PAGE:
As to the first argument, the Court held that a “responsible stockholder” need not — and indeed cannot — “identify all of the potential uses for books and records before knowing what the books and records reveal.” The Court acknowledged that there is a line of cases in which the Court of Chancery “has required stockholders who wanted to investigate mismanagement to state up-front what they planned to do with the fruits of the inspection” — the so-called purpose-plus-an-end test. But he distinguished those cases. In one, he noted that the stockholder made a books and records request only after its derivative claim was dismissed for failing to plead demand futility. The Court in that matter held that the stockholder was estopped from “taking a second bite at the demand-futility apple” and had not identified any other use for the books and records.5 In the other case, the stockholder had filed a federal securities action but could not seek discovery because of the PSLRA automatic stay. It then served a books and records demand on the company. The Court held that on those facts, it was clear that “the stockholder had no other end in mind other than to bypass the automatic stay” and therefore lacked “a permissible reason for the inspection.”6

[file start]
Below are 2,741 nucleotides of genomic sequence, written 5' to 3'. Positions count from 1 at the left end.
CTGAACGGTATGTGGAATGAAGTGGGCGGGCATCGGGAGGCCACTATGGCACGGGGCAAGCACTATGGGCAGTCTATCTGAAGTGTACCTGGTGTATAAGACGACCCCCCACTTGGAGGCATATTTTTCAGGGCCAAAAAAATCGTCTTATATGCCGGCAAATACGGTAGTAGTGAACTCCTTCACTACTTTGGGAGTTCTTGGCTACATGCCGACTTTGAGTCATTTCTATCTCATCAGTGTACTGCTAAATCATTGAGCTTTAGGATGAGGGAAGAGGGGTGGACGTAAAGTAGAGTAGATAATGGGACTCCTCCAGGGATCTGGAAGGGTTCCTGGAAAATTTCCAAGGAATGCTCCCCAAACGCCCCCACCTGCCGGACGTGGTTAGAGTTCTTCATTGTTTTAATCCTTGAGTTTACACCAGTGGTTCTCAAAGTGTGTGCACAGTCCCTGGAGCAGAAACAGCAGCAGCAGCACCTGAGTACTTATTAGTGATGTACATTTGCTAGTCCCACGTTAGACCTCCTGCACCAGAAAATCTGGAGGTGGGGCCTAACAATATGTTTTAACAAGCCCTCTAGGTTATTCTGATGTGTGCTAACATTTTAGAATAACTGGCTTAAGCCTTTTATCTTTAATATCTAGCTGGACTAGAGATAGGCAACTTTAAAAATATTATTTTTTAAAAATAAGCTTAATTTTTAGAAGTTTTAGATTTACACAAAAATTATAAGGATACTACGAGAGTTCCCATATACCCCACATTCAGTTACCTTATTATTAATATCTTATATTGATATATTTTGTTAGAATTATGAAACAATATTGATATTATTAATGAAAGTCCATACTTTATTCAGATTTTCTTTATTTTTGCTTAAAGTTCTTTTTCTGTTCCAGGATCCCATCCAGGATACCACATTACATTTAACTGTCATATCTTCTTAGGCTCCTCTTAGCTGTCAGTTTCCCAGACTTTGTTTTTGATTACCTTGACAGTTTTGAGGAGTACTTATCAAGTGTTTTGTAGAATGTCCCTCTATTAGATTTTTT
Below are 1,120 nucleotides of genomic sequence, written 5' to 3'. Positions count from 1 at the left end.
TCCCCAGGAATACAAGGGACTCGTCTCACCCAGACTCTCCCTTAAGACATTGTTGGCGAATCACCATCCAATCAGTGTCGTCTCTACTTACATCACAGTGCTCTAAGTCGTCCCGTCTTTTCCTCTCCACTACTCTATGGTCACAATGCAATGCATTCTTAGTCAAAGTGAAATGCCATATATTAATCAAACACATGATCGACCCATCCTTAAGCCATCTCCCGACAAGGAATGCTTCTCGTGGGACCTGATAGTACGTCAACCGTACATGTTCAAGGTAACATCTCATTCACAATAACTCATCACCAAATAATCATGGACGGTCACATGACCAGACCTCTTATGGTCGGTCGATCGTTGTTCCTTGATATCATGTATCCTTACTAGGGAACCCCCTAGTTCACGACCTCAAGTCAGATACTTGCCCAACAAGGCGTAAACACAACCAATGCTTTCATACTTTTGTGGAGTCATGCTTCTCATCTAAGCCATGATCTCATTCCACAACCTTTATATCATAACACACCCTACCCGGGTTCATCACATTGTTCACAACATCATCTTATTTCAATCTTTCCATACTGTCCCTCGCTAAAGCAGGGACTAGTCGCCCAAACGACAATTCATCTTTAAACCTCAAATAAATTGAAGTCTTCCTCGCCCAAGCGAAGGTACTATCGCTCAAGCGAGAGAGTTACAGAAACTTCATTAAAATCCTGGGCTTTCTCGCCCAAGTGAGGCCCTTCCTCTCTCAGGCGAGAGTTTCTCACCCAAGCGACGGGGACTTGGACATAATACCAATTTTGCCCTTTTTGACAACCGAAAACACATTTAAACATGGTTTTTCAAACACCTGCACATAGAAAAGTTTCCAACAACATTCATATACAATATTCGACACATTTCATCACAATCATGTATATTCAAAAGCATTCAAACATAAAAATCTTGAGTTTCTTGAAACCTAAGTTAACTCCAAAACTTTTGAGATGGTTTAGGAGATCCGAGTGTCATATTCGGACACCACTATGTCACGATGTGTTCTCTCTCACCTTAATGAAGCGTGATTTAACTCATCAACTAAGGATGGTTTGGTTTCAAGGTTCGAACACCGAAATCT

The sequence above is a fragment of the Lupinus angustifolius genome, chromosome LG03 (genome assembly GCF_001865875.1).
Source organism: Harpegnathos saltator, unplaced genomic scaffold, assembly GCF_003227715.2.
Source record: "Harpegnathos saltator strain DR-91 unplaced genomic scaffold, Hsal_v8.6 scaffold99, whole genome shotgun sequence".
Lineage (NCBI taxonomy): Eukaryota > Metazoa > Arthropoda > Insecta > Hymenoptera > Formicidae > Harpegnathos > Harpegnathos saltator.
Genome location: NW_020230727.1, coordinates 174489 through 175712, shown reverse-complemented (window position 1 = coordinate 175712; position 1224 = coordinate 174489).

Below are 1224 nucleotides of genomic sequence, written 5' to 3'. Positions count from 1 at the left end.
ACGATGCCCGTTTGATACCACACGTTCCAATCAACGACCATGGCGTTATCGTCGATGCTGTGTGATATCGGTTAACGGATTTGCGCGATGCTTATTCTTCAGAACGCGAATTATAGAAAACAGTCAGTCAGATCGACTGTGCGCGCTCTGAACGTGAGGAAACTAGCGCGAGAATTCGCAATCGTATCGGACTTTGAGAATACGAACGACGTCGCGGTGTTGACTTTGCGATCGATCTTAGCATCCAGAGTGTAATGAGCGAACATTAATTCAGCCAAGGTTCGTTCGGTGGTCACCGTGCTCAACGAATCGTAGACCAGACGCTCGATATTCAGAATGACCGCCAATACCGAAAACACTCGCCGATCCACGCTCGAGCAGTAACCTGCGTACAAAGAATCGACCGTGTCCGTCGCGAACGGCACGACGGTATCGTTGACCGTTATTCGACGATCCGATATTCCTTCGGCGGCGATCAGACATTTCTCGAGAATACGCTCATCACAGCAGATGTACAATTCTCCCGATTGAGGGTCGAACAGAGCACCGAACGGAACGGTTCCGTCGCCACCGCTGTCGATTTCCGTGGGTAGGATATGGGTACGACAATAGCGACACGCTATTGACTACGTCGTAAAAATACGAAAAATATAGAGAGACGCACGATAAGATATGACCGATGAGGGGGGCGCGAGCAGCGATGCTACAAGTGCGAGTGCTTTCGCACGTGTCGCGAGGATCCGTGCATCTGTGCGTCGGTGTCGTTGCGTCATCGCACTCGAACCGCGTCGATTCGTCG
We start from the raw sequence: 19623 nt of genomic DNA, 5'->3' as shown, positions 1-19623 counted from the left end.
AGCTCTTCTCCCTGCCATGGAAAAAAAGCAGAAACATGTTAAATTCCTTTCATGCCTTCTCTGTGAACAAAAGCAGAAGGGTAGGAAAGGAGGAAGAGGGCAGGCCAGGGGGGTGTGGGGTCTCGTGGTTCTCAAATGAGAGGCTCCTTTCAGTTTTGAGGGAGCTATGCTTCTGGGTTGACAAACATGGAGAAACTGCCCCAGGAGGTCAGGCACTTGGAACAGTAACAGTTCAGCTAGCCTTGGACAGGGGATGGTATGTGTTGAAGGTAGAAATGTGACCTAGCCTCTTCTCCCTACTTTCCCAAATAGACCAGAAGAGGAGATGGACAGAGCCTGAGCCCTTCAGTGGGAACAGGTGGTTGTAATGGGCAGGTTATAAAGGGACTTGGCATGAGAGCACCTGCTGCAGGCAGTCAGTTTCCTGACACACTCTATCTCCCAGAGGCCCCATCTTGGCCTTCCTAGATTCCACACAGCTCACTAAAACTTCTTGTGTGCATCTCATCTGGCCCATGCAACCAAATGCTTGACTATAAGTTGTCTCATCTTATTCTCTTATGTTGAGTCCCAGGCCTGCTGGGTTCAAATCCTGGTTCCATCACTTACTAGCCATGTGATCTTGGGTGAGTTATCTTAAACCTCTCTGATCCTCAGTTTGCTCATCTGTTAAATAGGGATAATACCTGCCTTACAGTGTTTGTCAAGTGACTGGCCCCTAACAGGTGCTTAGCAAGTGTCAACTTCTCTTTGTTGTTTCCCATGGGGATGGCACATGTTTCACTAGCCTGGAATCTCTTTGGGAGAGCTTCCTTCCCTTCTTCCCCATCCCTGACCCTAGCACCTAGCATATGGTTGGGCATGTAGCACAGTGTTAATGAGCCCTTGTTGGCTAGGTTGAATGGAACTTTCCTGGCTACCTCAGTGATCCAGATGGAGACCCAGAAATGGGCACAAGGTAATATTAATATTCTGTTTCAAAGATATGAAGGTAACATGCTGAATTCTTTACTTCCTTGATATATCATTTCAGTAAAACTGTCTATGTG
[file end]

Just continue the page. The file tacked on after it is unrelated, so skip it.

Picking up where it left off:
The Court also acknowledged that the Court of Chancery more recently “has framed the purpose-plus-an-end test as a general requirement under Section 220.” In Vice Chancellor Laster’s view, those cases go “beyond what Section 220 and Delaware Supreme Court precedent require.” As a practical matter, moreover, such a test would simply lead stockholders to “include magic words in their demands,” and to recite a broad list of possible non-litigation uses.

Although the Vice Chancellor concluded that “Section 220 does not require a stockholder to say how it will use the fruits of the inspection,” he noted that the absence of such a requirement “does not render the stockholder’s intentions irrelevant.” Corporations may challenge “whether the stockholder’s proper purpose is bona fide.” In response, “a stockholder can point to how it plans to use the materials as evidence that its claimed purpose is its actual purpose.” And “[i]f a stockholder cannot identify a credible potential end use, then the court may infer that the stockholder’s stated purpose is not its actual purpose.”